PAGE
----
Veteran Christchurch 'car enthusiast' questions effectiveness of possible 'boy-racer' ban
A Christchurch car enthusiast and self-confessed driving "addict" is questioning the effectiveness of a city council proposal to block boy racers from Summit Rd.
Christchurch City Council is seeking public feedback on a proposal to prohibit vehicles weighing under 3500 kilograms from using about 18 kilometres of the road between Rapaki and Gebbies Pass roads from 10pm to 5am on Thursdays through to Monday morning, and on public holidays.
Worsleys Rd from Summit Rd to the start of the Worsley Spur Track would also be included in the restriction, which has been proposed as a way to stop antisocial driver behaviour, vandalism, graffiti, diesel spills on roads, fire and the dumping of rubbish, which residents and custodians have been complaining about for years.
Police would monitor and enforce the restriction, which would be put in place under the council's cruising bylaw.
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But Tony Valentine, who said he had been in and out of "so-called boy racer groups" for 20 years, was not convinced the proposal would work.
"Are the police going to be up there [on Summit Rd] every night patrolling it? [If] you get a group of 10 boy racers up there doing their stuff, how many are they going to catch? Are they going to send 10 patrol cars up there? Are they going to block roads?
"It's hard to police and with the amount of armed robberies going on in Canterbury at the moment are we really worried about someone doing a skid on the road?"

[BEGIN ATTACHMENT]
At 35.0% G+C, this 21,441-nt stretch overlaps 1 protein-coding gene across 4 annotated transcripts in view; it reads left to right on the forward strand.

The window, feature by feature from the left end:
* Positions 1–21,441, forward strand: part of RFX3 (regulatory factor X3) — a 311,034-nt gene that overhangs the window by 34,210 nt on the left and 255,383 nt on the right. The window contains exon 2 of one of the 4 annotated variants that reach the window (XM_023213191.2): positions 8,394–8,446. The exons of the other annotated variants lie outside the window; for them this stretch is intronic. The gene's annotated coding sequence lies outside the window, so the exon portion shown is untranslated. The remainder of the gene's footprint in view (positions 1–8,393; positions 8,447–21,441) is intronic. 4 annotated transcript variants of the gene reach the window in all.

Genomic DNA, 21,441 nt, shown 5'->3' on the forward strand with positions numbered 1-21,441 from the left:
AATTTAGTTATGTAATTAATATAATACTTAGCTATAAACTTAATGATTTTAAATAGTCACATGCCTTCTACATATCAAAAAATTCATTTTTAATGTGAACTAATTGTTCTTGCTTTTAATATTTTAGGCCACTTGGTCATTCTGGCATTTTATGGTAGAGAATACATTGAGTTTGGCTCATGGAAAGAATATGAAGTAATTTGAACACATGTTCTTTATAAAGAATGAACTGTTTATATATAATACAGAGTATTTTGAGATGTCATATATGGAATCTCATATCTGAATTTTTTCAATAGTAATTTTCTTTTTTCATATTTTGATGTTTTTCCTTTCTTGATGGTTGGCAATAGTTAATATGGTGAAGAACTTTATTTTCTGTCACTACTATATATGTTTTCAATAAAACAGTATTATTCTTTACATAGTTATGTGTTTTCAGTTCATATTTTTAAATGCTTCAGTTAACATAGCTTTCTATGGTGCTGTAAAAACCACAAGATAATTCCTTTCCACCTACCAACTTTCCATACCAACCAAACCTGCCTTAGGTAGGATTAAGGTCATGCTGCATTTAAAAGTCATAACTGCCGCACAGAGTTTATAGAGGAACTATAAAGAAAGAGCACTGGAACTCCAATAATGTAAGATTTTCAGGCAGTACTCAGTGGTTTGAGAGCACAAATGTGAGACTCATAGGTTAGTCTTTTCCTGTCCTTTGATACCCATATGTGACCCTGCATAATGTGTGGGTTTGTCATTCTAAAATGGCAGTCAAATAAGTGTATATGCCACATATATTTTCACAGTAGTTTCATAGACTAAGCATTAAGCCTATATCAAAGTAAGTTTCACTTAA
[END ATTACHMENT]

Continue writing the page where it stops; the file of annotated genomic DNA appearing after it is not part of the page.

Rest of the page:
Valentine said in his past experience Summit Rd was not a major congregation point for boy racers.
"I've never gone up there and nor has anyone that I ever hang out with.
"In saying that, there are a lot of groups that have formed up themselves now that are doing their own thing – like your four-wheel-drives, like your Subarus … that like racing around the hills."
He believed there was a group of boy racers that let everyone else down with their behaviour.
"You've got bad eggs in every basket," Valentine said.
Property owners, residents and their "bona fide" visitors, as well as cyclists, pedestrians and vehicles weighing more than 3500kg, would still have access during the restricted hours, a council consultation document said.
The council has already used the bylaw to ban boy racers in certain areas of the city.